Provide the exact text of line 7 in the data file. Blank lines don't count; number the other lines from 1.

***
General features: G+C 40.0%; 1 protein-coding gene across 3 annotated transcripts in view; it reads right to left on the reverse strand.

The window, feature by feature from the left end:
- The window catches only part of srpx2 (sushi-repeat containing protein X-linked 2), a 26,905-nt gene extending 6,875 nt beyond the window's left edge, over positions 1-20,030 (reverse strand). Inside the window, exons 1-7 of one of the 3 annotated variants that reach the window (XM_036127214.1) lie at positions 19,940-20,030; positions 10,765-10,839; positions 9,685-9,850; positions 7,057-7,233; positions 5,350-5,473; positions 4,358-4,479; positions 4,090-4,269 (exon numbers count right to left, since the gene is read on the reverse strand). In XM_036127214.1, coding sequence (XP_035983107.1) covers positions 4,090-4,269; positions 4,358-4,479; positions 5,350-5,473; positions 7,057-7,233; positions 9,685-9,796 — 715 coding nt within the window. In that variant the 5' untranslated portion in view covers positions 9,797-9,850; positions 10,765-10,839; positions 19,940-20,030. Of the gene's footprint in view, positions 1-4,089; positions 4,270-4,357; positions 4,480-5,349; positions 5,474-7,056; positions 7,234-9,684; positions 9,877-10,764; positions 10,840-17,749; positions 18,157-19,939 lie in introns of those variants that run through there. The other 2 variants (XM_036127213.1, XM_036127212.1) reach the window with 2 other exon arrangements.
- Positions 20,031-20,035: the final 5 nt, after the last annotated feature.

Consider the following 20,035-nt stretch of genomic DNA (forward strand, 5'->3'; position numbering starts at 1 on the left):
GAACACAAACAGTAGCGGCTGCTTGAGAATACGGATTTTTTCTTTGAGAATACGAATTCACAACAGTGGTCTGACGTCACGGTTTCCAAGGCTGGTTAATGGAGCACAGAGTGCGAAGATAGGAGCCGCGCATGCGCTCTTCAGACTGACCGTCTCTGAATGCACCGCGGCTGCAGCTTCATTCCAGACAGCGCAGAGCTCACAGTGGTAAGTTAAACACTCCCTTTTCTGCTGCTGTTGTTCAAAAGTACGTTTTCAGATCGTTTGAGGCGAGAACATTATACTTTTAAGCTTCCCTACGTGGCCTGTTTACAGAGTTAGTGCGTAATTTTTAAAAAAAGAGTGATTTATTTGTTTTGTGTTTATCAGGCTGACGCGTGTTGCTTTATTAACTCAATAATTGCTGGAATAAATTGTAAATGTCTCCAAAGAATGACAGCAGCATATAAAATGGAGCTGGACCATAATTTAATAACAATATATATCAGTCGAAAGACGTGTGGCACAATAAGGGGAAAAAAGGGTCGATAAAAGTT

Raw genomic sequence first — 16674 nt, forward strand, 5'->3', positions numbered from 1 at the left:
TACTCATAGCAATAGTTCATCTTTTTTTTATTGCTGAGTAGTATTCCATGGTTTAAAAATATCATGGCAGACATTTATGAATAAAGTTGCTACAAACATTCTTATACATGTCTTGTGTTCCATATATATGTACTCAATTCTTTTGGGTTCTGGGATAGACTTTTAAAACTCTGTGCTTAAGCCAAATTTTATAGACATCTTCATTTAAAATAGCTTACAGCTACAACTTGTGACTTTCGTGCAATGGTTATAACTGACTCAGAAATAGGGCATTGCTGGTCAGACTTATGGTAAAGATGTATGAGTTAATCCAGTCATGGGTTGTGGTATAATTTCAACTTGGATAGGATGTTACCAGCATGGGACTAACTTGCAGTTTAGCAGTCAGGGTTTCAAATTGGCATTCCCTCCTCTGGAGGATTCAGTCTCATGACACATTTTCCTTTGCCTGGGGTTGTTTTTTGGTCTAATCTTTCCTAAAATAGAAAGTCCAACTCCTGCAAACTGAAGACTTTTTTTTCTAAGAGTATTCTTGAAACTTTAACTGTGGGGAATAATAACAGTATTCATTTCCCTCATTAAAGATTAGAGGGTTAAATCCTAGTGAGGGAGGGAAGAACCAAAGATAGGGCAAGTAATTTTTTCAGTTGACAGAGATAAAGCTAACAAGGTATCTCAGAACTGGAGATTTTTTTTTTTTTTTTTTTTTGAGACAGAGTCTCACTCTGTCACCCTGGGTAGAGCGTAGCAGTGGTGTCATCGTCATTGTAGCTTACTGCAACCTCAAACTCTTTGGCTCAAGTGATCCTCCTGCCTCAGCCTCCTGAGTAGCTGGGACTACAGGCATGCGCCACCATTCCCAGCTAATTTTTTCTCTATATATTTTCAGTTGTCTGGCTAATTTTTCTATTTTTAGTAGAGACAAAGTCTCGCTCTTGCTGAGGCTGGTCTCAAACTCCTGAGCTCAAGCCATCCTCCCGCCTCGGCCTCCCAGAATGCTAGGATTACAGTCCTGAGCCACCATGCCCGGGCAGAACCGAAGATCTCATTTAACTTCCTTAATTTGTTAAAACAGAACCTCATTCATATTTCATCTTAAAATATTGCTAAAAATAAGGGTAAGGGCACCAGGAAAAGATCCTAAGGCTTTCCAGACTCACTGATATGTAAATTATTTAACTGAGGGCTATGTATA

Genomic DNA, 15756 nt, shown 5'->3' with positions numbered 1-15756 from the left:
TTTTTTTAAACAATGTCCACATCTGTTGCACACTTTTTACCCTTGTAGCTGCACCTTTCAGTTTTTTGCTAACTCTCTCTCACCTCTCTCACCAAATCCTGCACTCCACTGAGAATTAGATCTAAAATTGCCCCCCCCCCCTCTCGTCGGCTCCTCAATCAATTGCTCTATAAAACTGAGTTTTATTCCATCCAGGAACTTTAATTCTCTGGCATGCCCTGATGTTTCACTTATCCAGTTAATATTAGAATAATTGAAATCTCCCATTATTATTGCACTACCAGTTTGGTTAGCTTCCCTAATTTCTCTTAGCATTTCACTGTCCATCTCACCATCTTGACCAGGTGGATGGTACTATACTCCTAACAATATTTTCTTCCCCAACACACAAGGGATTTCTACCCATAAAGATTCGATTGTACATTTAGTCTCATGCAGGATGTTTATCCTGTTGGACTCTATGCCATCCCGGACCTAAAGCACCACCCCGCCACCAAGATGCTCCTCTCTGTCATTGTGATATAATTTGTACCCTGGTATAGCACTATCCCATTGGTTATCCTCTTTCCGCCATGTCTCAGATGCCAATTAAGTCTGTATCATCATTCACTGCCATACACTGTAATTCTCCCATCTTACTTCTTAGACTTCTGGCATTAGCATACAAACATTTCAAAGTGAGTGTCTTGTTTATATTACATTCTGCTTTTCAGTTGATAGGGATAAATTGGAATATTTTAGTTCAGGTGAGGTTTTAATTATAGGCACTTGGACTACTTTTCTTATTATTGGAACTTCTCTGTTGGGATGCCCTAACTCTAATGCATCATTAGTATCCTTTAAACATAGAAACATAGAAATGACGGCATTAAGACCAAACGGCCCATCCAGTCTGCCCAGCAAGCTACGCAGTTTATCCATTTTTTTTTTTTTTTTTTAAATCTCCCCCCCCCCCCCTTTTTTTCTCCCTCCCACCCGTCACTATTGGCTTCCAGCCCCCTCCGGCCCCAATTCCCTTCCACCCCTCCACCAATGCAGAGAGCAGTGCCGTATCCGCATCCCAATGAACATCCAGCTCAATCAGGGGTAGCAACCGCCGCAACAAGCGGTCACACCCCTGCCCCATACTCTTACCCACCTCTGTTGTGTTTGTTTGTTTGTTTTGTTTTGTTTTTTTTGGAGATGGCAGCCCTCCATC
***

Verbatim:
Raw genomic sequence first — 16674 nt, forward strand, 5'->3', positions numbered from 1 at the left: